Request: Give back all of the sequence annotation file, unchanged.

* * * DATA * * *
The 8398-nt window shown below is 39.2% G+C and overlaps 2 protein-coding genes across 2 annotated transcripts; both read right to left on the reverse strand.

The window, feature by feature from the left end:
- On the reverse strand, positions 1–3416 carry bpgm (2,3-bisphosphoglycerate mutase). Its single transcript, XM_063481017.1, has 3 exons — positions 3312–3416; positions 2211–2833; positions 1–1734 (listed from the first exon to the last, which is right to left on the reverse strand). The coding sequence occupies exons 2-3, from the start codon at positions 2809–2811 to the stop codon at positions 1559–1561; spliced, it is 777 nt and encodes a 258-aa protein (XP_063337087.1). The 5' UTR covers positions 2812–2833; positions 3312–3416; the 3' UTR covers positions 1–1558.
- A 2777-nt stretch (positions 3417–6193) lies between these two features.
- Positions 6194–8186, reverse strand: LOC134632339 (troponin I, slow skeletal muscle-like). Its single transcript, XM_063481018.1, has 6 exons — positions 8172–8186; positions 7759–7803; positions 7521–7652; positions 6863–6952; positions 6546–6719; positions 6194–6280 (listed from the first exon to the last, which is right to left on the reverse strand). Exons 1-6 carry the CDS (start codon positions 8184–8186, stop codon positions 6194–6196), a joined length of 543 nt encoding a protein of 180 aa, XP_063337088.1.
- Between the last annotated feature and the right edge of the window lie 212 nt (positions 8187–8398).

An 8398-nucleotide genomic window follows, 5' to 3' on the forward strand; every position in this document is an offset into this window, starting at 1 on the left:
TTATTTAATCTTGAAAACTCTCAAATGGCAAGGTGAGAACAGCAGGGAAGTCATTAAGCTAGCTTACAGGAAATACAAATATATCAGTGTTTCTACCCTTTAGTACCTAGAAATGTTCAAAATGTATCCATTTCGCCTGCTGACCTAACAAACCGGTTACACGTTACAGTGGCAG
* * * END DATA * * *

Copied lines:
The 8398-nt window shown below is 39.2% G+C and overlaps 2 protein-coding genes across 2 annotated transcripts; both read right to left on the reverse strand.

The window, feature by feature from the left end:
- On the reverse strand, positions 1–3416 carry bpgm (2,3-bisphosphoglycerate mutase). Its single transcript, XM_063481017.1, has 3 exons — positions 3312–3416; positions 2211–2833; positions 1–1734 (listed from the first exon to the last, which is right to left on the reverse strand). The coding sequence occupies exons 2-3, from the start codon at positions 2809–2811 to the stop codon at positions 1559–1561; spliced, it is 777 nt and encodes a 258-aa protein (XP_063337087.1). The 5' UTR covers positions 2812–2833; positions 3312–3416; the 3' UTR covers positions 1–1558.
- A 2777-nt stretch (positions 3417–6193) lies between these two features.
- Positions 6194–8186, reverse strand: LOC134632339 (troponin I, slow skeletal muscle-like). Its single transcript, XM_063481018.1, has 6 exons — positions 8172–8186; positions 7759–7803; positions 7521–7652; positions 6863–6952; positions 6546–6719; positions 6194–6280 (listed from the first exon to the last, which is right to left on the reverse strand). Exons 1-6 carry the CDS (start codon positions 8184–8186, stop codon positions 6194–6196), a joined length of 543 nt encoding a protein of 180 aa, XP_063337088.1.
- Between the last annotated feature and the right edge of the window lie 212 nt (positions 8187–8398).

An 8398-nucleotide genomic window follows, 5' to 3' on the forward strand; every position in this document is an offset into this window, starting at 1 on the left:
TTATTTAATCTTGAAAACTCTCAAATGGCAAGGTGAGAACAGCAGGGAAGTCATTAAGCTAGCTTACAGGAAATACAAATATATCAGTGTTTCTACCCTTTAGTACCTAGAAATGTTCAAAATGTATCCATTTCGCCTGCTGACCTAACAAACCGGTTACACGTTACAGTGGCAG